Editorial summary: Mississippi | Durham Herald Sun


The (McComb) Enterprise-Journal. September 28, 2021.

Editorial: Marijuana Bill is an Improvement

It’s often easy to criticize the Mississippi Legislature, which, like any elected body, is made up of people with very different personalities and agendas. Sometimes it gives the impression that their real intention is to accomplish little.

That’s not the case, however, with the Mississippi Medical Cannabis Act bill, which on its face is much more comprehensive and superior to the constitutional amendment voters approved last year.

It appears that the lawmakers tasked with bringing forward the proposal have done their homework. Surely they looked at the laws of other states where medical marijuana is legal and wrote a lot more detail and detail into the 144-page bill that was missing from the constitutional amendment.

A key improvement is the taxation of the medical marijuana bill. Last year’s amendment did not require a tax, which was a huge error in judgment. If the Mississippi is going to wade through this pond, there is no reason to take it slow when it comes to the state treasury.

The bill applies both sales and excise taxes to medical marijuana, just as the state already does with other “products of sin” such as cigarettes and alcohol. .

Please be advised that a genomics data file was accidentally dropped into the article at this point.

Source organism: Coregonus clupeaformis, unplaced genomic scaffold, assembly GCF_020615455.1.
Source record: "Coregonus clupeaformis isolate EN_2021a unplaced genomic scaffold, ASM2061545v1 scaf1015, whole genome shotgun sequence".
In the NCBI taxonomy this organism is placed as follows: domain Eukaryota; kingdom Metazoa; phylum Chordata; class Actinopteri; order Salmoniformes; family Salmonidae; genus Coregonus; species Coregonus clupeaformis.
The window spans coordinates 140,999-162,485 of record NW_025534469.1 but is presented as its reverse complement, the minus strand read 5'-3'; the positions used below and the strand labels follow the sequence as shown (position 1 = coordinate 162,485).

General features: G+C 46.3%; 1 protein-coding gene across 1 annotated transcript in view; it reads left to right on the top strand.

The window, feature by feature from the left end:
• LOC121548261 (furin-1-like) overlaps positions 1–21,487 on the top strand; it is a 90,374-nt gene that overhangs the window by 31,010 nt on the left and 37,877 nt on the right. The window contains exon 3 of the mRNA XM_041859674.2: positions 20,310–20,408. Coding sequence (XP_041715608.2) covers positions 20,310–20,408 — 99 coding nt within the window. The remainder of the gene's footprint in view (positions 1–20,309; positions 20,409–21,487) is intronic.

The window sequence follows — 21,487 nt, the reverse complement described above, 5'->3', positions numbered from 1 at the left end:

There was a strong push to do so: Last year some 75% of voters backed the medical marijuana amendment – an approval rating that no one, not even lawmakers with radar systems. sharp policy, could not have foreseen.

Clearly, a qualified majority of voters in Mississippi saw a sick family member or friend suffer from a serious illness or medical condition. They decided that one of the many medical marijuana products could ease their pain and should be legal.

But a few months ago, the state Supreme Court rejected the results of the marijuana referendum. The mayor of Madison filed a complaint and successfully argued that a flaw in the mechanism for collecting signatures for a vote, linked to the number of congressional districts in the state, rendered the whole process invalid.

The bill addresses concerns of local authorities by allowing county supervisors and city councils to ban the cultivation, processing, sale or distribution of medical marijuana products. However, the ban also includes a citizen waiver option if enough people call for a referendum.

There are almost certainly provisions in the bill that some people will not like. It may not be perfect, but it contains a lot of good stuff that will allow the state to venture into the new and unexpected realm of the medical business.